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United States Department of Agriculture

Agricultural Research Service


Location: Vegetable Crops Research

Title: Stem-end chip defect: trial summary from 2009-2012)

item Bethke, Paul
item Dickman, Lynn
item Wang, Yi
item Bussan, Alvin

Submitted to: American Journal of Potato Research
Publication Type: Proceedings
Publication Acceptance Date: 3/29/2013
Publication Date: 2/1/2014
Citation: Bethke, P.C., Dickman, L., Wang, Y., Bussan, A. 2014. Stem-end chip defect: trial summary from 2009-2012. American Journal of Potato Research. 91(1):32-74.

Interpretive Summary:

Technical Abstract: Stem-end chip defect is characterized by dark fried color along the vascular and adjacent tissues at the basal (stem) end of potato chips. Stem-end defect chips are unacceptable to chip processors and stem-end defect tubers may be rejected at processing plants. Stem-end chip defect occurs erratically over years and locations. Several trials have been conducted with the objectives of evaluating the environmental causes of stem-end chip defect, investigating resistance of cultivars to defect development, and assessing defect incidence and severity of cultivars at multiple locations. These trials include: a national survey from 2009 to 2011 on commercial farms in three states, a three-year study in the climate-controlled UW Biotron from 2010 to 2012, as well as an additional field study in 2012 across seven US states. The results acquired so far are summarized as follows: stem-end chip defect severity and incidence were closely and linearly related (Pearson's correlation coefficient of 0.93, p-value <0.01); defect severity at harvest indicated how likely it was that preconditioning in storage would reduce defect incidence; heat stress for 14 days, with daytime temperature at 35°C, resulted in severe defect development during storage at 13°C; some cultivars are more susceptible to stem-end chip defect development than others and accumulate higher amounts of glucose on the stem end of stored tubers.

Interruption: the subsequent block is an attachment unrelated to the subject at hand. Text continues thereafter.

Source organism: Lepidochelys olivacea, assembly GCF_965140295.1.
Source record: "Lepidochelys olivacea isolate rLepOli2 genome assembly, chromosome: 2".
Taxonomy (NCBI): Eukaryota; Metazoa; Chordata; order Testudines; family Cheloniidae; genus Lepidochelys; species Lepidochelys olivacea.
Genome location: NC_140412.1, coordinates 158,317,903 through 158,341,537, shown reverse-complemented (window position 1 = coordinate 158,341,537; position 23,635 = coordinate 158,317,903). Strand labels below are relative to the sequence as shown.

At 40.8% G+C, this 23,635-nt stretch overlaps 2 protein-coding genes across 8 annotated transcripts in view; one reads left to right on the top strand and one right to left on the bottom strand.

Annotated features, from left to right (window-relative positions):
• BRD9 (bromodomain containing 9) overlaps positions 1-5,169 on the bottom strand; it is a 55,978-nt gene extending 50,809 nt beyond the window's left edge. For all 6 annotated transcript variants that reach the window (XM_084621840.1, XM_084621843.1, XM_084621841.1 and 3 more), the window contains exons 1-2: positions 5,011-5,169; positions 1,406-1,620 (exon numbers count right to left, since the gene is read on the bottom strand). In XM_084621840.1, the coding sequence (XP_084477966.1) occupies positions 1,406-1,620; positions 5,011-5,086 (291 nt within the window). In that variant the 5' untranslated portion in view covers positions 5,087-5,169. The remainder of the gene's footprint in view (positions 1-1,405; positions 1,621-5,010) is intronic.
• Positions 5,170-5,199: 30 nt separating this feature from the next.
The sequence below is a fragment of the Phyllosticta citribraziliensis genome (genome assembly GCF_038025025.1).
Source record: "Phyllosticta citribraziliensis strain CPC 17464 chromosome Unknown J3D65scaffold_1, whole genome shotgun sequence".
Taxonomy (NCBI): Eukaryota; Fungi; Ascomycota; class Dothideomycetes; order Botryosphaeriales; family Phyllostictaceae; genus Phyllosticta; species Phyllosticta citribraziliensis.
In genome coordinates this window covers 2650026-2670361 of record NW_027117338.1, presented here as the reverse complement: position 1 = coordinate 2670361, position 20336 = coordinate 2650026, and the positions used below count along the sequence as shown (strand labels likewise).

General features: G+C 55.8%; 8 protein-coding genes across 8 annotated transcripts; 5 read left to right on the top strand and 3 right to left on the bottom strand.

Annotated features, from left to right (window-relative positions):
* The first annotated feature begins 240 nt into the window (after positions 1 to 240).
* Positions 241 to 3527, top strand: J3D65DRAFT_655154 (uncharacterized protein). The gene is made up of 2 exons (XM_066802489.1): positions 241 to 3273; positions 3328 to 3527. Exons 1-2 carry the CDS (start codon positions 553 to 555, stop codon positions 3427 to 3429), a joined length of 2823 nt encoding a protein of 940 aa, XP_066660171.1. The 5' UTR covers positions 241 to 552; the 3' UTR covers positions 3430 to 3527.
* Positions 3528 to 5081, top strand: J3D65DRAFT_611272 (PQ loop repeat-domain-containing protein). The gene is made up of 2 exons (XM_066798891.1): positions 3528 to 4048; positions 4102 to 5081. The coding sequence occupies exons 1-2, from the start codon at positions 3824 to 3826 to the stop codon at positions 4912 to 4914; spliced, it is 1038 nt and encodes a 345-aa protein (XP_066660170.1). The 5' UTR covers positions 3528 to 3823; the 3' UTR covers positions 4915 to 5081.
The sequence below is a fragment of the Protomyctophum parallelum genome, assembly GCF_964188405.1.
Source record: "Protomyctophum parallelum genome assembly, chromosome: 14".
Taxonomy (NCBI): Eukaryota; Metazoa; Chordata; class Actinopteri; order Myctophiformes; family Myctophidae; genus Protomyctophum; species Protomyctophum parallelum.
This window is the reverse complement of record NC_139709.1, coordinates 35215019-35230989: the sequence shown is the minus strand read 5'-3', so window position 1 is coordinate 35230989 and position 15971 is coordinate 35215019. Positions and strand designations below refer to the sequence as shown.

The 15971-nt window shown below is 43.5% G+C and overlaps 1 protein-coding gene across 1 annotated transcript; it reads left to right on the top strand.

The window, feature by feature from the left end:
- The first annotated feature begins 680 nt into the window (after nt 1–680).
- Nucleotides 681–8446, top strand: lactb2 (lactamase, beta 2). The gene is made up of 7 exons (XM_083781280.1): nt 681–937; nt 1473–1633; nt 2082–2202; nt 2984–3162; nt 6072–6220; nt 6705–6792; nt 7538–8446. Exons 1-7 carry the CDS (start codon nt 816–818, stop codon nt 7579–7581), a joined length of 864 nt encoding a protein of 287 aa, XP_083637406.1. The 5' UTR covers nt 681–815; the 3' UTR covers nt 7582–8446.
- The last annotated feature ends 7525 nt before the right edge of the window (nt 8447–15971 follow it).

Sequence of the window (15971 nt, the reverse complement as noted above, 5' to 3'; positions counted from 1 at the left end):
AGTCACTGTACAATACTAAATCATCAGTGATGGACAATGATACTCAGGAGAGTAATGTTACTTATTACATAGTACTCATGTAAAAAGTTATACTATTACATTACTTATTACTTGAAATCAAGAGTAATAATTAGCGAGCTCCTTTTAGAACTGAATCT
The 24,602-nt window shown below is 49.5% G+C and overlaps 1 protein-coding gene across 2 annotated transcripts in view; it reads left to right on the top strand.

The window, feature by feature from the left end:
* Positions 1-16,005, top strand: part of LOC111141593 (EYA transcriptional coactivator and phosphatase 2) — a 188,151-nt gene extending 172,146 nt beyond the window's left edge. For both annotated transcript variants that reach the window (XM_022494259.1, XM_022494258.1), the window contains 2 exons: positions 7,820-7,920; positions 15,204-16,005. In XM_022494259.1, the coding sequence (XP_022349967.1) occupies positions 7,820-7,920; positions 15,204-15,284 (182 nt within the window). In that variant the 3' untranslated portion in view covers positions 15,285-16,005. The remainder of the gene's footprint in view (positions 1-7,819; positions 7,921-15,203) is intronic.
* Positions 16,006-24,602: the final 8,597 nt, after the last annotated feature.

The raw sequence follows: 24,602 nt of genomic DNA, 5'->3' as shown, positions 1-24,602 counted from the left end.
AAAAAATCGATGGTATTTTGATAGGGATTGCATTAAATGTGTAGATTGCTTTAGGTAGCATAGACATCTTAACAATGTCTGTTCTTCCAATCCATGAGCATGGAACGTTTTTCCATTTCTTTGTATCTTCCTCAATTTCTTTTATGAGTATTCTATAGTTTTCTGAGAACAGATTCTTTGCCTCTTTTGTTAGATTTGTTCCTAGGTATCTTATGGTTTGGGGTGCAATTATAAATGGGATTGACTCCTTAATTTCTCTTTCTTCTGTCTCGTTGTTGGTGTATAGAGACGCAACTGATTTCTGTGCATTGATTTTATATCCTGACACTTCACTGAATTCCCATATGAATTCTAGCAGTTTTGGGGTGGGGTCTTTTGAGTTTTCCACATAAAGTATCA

Last Modified: 8/24/2016
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